Signal functions for emergency obstetric care as an intervention for reducing maternal mortality: a survey of public and private health facilities in Lusaka District, Zambia


Authors

Tembo T, Chongwe G, Vwalika B, Sitali L.


Journal

BMC Pregnancy Childbirth. 2017 Sep 6;17(1):288 doi: 10.1186/s12884-017-1451-0.


BACKGROUND:

Zambia’s maternal mortality ratio was estimated at 398/100,000 live births in 2014. Successful aversion of deaths is dependent on availability and usability of signal functions for emergency obstetric and neonatal care. Evidence of availability, usability and quality of signal functions in urban settings in Zambia is minimal as previous research has evaluated their distribution in rural settings. This survey evaluated the availability and usability of signal functions in private and public health facilities in Lusaka District of Zambia.

METHODS:

A descriptive cross sectional study was conducted between November 2014 and February 2015 at 35 public and private health facilities. The Service Availability and Readiness Assessment tool was adapted and administered to overall in-charges, hospital administrators or maternity ward supervisors at health facilities providing maternal and newborn health services. The survey quantified infrastructure, human resources, equipment, essential drugs and supplies and used the UN process indicators to determine availability, accessibility and quality of signal functions. Data on deliveries and complications were collected from registers for periods between June 2013 and May 2014.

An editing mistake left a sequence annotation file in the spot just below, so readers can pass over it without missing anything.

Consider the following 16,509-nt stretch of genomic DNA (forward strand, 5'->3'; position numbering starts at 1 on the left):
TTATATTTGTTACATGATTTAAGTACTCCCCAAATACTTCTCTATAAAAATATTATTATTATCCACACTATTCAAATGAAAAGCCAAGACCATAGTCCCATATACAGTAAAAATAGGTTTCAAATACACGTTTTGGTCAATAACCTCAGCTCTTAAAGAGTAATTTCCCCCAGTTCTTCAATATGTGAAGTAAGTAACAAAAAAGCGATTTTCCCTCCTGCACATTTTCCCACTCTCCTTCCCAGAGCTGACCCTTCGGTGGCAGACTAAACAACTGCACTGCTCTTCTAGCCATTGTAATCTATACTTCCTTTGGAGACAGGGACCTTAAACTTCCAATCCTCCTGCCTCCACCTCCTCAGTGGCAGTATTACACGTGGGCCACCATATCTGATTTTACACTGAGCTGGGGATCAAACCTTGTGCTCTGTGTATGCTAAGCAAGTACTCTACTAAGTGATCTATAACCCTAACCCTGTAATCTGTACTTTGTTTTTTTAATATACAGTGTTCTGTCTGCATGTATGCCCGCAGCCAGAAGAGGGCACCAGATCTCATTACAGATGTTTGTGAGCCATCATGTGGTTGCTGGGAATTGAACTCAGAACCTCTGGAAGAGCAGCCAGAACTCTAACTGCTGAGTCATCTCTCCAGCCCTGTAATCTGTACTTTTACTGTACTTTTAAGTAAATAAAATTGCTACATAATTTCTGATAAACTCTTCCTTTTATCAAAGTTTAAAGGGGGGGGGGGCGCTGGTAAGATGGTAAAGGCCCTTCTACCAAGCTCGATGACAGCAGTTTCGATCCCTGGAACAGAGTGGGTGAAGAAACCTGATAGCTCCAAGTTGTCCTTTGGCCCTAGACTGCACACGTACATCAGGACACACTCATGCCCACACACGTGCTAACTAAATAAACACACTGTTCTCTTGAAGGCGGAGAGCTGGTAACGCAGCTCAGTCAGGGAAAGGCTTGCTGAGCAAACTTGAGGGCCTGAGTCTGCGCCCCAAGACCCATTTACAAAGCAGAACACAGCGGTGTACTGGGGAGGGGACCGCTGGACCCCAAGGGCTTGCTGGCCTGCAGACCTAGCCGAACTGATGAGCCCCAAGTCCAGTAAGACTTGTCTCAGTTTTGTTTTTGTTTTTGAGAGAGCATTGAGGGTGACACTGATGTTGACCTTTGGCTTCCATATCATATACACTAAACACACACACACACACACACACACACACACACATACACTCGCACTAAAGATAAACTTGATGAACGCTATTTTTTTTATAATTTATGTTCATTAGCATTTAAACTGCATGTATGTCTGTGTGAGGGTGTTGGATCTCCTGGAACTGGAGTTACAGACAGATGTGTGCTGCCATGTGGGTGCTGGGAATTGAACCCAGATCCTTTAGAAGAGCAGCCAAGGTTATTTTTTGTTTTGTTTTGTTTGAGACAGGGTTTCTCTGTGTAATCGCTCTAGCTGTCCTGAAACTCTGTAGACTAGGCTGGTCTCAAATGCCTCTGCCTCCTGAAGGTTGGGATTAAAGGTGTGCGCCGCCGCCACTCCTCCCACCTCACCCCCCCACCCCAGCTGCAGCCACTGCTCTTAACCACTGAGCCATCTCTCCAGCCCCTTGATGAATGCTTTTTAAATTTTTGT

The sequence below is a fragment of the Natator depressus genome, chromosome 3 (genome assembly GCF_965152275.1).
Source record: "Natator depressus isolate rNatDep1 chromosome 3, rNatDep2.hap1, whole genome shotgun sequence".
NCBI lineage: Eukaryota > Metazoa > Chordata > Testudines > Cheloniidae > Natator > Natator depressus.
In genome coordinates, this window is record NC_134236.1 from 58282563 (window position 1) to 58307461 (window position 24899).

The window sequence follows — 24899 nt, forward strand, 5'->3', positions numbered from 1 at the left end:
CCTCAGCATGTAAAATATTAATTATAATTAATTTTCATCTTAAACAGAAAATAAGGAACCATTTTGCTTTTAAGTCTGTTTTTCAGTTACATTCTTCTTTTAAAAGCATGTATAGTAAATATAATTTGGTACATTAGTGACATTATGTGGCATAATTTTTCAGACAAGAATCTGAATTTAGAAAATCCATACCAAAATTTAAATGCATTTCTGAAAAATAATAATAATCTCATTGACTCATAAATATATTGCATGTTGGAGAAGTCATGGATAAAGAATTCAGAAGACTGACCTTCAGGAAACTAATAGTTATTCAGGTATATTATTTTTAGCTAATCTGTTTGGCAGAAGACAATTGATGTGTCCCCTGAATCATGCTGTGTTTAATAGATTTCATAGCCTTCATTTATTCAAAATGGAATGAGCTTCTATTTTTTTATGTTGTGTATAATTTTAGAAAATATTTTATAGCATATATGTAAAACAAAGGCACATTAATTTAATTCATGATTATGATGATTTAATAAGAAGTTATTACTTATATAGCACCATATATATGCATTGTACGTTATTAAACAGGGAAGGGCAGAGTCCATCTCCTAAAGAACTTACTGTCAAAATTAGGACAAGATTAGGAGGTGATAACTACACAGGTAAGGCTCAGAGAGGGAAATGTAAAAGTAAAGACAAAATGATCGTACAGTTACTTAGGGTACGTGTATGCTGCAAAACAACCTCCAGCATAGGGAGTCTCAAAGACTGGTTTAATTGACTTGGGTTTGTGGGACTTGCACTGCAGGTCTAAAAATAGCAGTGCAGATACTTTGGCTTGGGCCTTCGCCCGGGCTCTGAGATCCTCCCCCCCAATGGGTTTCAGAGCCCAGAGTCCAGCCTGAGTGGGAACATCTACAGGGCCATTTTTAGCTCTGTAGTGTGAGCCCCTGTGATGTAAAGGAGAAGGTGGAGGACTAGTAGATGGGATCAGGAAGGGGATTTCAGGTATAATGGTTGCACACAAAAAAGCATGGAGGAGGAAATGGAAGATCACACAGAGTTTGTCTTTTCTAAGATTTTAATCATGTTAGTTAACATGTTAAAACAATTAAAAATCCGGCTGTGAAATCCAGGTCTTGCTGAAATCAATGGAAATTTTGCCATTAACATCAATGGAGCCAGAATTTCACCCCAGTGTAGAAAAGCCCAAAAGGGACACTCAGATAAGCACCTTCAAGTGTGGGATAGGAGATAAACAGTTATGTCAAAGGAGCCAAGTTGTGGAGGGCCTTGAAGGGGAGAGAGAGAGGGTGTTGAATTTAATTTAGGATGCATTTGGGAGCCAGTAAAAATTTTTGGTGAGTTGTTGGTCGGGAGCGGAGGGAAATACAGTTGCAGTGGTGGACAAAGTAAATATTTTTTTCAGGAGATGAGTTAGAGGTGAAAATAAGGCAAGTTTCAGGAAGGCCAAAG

RESULTS:

Of the 35 (25.7% private and 74.2% public) health facilities assessed, only 22 (62.8%) were staffed 24 h a day, 7 days a week and had provided obstetric care 3 months prior to the survey. Pre-eclampsia/ eclampsia and obstructed labour accounted for most direct complications while postpartum haemorrhage was the leading cause of maternal deaths. Overall, 3 (8.6%) and 5 (14.3%) of the health facilities had provided Basic and Comprehensive EmONC services, respectively. All facilities obtained blood products from the only blood bank at a government referral hospital.

CONCLUSION:

The UN process indicators can be adequately used to monitor progress towards maternal mortality reduction. Lusaka district had an unmet need for BEmONC as health facilities fell below the minimum UN standard. Public health facilities with capacity to perform signal functions should be upgraded to Basic EmONC status. Efforts must focus on enhancing human resource capacity in EmONC and improving infrastructure and supply chain. Obstetric health needs and international trends must drive policy change.

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